South Africa’s assistant coach, Enoch Nkwe, who carried the title of team director until a month ago, has acknowledged that being moved sideways was difficult but provided reassurance that he is not the victim of a whitewash and has been able to hold his own.
Nkwe took South Africa to India in September-October last year and was set to take the reins for the England series this summer. But, a major overhaul 10 days before the first Test saw Mark Boucher installed as head coach and Nkwe effectively demoted amid an outcry at perceived racial discrimination. Given South Africa’s history, it’s not difficult to understand why it was badly received in some quarters.
Against the backdrop of financial and administrative crises, Thabang Moroe, a black African CEO, was suspended and replaced by Jacques Faul, who is white. Almost immediately, Graeme Smith was appointed director of cricket, Boucher was named coach, and Jacques Kallis was hired as a batting consultant. All three are white. Nkwe, the first black African national men’s head coach, was offered a lesser role. He accepted, despite how it looked.
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“It wasn’t an easy call to make but when I met with Jacques Faul and Bouch and Graeme, it was pretty clear and they were very realistic in terms of what has happened, and the type of support [they wanted]. They showed a lot of care,” Nkwe said. “I’m not going to beat around the bush — it’s been a challenge, especially when it all unfolded. But I believe I’m mature enough to deal with the situation. By the time we got to the [training] camp I felt very strong and confident I can make a massive impact in a different role.”
Given the limited time the new backroom staff had between the end of the Mzansi Super League on December 16 and the start of the Test series on Boxing Day, they decided to hold an intense training camp in Pretoria. That’s where Nkwe and Boucher began to work together and Nkwe quickly realised that he would be treated as an equal.
“Boucher has given me the platform to make a difference in the team, to contribute as much as possible; whether it’s in team routines or in training,” Nkwe said. “We’ve worked closely together. I’m enjoying the partnership. Yes, there’s different energies and different minds. But there hasn’t been a hierarchy. We all pull in the same direction. He’s very relaxed. As much as he’s intense when it comes to business time — just like any other coach — he cares a lot about the team.”
The adjectives Nkwe uses to describe the new coaching staff extend specifically to Smith and transformation. The Smith/Faul administration has been accused of neglecting the need for change, especially after the Test team fielded only four players of colour in the first two matches. South Africa’s target for the national men’s team is six players of colour, including at least two black Africans, calculated on average over the course of a season. Though this number can be made up in future fixtures, at a politically sensitive time in cricket, the missed target sticks out.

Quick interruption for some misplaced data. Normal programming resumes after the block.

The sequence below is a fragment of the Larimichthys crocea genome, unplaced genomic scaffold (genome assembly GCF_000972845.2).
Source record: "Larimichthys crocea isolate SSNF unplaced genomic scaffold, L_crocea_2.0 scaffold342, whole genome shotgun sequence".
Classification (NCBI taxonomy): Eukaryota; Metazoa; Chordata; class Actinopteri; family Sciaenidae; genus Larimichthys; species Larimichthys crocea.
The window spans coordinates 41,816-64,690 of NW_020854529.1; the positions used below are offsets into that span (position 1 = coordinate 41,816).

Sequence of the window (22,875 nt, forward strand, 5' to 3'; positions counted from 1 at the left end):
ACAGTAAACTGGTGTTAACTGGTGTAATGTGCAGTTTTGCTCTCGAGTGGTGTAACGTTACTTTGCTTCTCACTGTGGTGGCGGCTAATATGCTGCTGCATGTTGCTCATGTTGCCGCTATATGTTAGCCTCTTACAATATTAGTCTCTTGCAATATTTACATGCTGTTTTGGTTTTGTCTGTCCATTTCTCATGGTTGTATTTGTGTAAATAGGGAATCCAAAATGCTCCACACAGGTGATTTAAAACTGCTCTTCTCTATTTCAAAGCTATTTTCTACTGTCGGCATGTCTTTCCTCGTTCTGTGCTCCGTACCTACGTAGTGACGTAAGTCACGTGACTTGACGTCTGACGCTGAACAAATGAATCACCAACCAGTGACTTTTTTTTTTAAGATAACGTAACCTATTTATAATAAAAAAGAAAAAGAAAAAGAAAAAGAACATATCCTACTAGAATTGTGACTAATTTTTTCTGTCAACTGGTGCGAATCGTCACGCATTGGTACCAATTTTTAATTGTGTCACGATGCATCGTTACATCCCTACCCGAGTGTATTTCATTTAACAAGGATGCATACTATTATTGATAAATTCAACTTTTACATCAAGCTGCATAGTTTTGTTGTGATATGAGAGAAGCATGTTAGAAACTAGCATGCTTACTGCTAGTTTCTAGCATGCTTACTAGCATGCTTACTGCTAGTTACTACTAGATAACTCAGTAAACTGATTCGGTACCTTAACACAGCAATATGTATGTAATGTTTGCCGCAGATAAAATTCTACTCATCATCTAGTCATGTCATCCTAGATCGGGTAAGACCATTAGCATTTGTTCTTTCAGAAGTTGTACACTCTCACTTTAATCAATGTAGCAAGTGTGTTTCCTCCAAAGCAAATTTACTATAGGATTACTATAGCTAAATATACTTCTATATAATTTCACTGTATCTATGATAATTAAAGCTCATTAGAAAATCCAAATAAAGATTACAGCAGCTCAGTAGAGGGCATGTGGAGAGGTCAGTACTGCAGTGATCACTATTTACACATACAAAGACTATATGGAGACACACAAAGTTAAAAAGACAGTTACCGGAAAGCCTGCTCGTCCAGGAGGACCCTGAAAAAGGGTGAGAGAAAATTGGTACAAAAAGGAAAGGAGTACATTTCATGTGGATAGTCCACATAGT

Nkwe addressed transformation directly and emphasised it remains a key part of South Africa’s game plan.
“It’s not something that has been ignored,” Nkwe said. “We’ve also got to take care of the mental aspect of players. We are really working hard behind the scenes to build a strong pool of players to come through. We’ve looked at the high-performance system to make sure that we can produce and make sure we are a well transformed team in the future, a true rainbow nation. And there’s no doubt that’s going to happen in the very near future.
“I have had a small chat with Graeme and he is fully behind it. People maybe might not see it but he really cares and he has put in a lot of processes and a lot of plans behind the scenes to make sure that in the near future, there are no questions on that topic.”
No questions is unlikely, especially because of South Africa’s complex history and the recent crisis in cricket, which transpired alongside an agenda of Africanisation. Under Moroe, CSA was a transformed organisation with people of colour in senior positions. Nkwe was one of them, despite his promotion being seen as premature.
Not only was Nkwe handed the toughest away tour around, in going to India, but he had had only one summer as a full-time franchise coach to his name before that. Though he won three out of four trophies on offer, it was still early days. Consider that Boucher was about to begin his fourth season as a franchise coach for the Titans, and had collected five trophies along the way, to gauge the extent of experience that a national promotion calls for. Still, Nkwe believes the India tour only adds to his knowledge.
“I wanted the team to go and win,” he said. “Yes, there were a lot of questions around my experience. I knew it was going to be a massive task, and that could only do me good as a coach going into those conditions. The only thing I could take away from there was experience, and I know that if I’m still involved when we go back to India in four years’ time, I’ll do things differently. We’ll have good players in place to execute our skills better, compete better and look to win the series. I’m comfortable and happy that I went there to gain that sort of experience.”
For now, Nkwe is focused on the next three years, which will take him and South Africa to the 2023 World Cup. The long-term plan is that he will take over from Boucher at the end of the tournament and though it is something Nkwe is aiming for, he wants to take the focus off himself and onto the bigger picture. “For me, it’s always been about the country. It’s never been about me. I am here to coach human beings, I am here to coach cricketers to get better.”
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